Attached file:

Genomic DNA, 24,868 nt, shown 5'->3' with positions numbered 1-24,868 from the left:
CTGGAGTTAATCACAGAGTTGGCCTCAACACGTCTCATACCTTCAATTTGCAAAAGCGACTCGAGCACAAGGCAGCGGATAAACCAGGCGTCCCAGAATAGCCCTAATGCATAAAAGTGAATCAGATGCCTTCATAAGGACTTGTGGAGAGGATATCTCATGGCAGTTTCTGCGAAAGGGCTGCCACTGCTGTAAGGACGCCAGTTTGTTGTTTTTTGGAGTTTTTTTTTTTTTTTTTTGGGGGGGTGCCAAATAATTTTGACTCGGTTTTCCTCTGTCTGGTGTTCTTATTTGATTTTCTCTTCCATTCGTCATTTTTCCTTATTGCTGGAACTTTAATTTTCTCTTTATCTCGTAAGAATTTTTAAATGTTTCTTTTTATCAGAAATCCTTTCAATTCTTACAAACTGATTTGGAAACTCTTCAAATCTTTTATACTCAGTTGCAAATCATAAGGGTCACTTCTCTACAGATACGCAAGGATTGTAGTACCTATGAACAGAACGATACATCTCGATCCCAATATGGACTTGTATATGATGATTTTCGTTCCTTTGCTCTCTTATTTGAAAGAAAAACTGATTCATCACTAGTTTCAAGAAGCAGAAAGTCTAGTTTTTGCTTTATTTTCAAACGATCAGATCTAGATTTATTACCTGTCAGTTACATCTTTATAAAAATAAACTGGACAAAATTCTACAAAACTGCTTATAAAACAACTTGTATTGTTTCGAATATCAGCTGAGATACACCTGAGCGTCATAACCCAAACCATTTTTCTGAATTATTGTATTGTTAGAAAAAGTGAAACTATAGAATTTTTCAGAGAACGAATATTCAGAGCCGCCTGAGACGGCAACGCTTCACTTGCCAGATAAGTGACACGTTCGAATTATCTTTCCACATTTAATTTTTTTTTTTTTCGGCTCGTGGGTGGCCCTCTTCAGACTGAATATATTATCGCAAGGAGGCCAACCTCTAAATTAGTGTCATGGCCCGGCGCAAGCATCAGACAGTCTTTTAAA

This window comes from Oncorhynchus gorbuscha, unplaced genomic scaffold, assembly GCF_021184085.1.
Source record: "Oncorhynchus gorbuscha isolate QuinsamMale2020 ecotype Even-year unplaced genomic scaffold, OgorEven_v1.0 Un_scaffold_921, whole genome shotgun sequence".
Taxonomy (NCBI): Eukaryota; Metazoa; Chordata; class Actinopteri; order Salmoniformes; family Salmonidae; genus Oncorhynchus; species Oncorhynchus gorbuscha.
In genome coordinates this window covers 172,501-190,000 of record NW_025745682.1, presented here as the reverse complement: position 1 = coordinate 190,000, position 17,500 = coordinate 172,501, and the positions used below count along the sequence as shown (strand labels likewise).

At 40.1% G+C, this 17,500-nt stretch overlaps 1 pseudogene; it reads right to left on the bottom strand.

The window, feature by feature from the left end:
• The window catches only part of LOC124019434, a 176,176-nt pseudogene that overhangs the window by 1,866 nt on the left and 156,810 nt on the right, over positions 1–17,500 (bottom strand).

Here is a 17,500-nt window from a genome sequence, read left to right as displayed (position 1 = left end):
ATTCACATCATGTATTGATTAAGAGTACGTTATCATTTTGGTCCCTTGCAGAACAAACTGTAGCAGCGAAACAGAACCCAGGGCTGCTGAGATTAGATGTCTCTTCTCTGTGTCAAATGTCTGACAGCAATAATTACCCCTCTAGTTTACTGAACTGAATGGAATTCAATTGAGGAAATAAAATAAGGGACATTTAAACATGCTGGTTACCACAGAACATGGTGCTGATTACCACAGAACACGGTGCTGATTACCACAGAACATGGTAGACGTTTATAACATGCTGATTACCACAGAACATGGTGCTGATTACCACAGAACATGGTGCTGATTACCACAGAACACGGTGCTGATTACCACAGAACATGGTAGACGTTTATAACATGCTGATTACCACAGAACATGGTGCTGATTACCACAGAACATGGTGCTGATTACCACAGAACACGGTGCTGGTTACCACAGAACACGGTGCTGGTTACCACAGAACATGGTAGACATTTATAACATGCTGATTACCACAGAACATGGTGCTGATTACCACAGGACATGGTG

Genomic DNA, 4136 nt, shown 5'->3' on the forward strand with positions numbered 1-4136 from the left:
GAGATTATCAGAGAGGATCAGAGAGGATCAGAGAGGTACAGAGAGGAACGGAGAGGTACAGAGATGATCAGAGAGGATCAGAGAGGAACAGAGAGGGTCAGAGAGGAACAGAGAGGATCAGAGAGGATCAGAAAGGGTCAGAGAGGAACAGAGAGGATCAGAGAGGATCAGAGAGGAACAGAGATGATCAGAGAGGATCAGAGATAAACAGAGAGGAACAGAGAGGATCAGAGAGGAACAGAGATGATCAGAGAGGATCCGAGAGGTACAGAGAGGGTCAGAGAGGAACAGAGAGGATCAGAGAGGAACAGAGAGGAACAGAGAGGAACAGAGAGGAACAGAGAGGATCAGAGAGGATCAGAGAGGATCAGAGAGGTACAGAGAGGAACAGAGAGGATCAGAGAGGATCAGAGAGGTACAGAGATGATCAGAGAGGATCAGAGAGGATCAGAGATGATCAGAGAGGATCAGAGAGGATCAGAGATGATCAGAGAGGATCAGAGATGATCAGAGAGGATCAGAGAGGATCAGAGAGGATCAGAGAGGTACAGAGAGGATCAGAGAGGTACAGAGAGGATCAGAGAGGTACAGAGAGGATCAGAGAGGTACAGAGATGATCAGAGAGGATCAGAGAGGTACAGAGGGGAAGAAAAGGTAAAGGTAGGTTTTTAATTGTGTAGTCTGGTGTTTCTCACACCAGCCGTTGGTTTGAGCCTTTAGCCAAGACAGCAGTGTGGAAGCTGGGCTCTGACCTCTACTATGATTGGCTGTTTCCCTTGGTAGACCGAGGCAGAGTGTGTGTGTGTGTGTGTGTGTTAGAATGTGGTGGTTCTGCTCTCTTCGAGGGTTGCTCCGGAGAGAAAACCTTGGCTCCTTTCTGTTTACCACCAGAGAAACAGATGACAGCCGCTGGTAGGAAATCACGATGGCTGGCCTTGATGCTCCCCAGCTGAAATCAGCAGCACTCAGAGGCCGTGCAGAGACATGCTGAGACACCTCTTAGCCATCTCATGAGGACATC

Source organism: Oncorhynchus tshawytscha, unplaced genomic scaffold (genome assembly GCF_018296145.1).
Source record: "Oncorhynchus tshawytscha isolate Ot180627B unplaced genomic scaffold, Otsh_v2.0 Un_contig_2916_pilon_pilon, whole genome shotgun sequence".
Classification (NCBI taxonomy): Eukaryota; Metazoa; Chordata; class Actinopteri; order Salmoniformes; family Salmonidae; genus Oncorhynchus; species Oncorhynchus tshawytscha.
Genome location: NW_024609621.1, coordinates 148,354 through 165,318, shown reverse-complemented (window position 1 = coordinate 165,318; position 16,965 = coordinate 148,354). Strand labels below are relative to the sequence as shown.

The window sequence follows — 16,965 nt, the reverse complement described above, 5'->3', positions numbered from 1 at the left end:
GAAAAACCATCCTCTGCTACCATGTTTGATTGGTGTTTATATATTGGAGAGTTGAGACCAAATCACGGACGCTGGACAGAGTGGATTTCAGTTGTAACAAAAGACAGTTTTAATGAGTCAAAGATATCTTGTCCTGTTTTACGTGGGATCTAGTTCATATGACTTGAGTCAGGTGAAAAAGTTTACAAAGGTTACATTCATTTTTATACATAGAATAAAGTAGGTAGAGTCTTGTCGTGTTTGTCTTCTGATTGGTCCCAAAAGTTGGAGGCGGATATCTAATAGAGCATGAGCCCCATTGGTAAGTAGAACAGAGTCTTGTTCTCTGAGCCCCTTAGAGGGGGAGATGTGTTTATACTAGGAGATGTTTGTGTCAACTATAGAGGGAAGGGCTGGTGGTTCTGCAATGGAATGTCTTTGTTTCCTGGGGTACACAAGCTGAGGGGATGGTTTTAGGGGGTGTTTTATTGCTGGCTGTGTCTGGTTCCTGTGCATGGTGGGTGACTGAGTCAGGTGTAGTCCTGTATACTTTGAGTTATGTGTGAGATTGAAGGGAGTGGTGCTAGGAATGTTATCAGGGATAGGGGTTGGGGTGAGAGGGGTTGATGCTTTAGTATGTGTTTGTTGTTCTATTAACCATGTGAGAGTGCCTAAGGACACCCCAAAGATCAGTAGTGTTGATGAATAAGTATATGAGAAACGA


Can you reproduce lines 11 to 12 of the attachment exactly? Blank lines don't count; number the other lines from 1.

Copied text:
ATTCACATCATGTATTGATTAAGAGTACGTTATCATTTTGGTCCCTTGCAGAACAAACTGTAGCAGCGAAACAGAACCCAGGGCTGCTGAGATTAGATGTCTCTTCTCTGTGTCAAATGTCTGACAGCAATAATTACCCCTCTAGTTTACTGAACTGAATGGAATTCAATTGAGGAAATAAAATAAGGGACATTTAAACATGCTGGTTACCACAGAACATGGTGCTGATTACCACAGAACACGGTGCTGATTACCACAGAACATGGTAGACGTTTATAACATGCTGATTACCACAGAACATGGTGCTGATTACCACAGAACATGGTGCTGATTACCACAGAACACGGTGCTGATTACCACAGAACATGGTAGACGTTTATAACATGCTGATTACCACAGAACATGGTGCTGATTACCACAGAACATGGTGCTGATTACCACAGAACACGGTGCTGGTTACCACAGAACACGGTGCTGGTTACCACAGAACATGGTAGACATTTATAACATGCTGATTACCACAGAACATGGTGCTGATTACCACAGGACATGGTG

Genomic DNA, 4136 nt, shown 5'->3' on the forward strand with positions numbered 1-4136 from the left: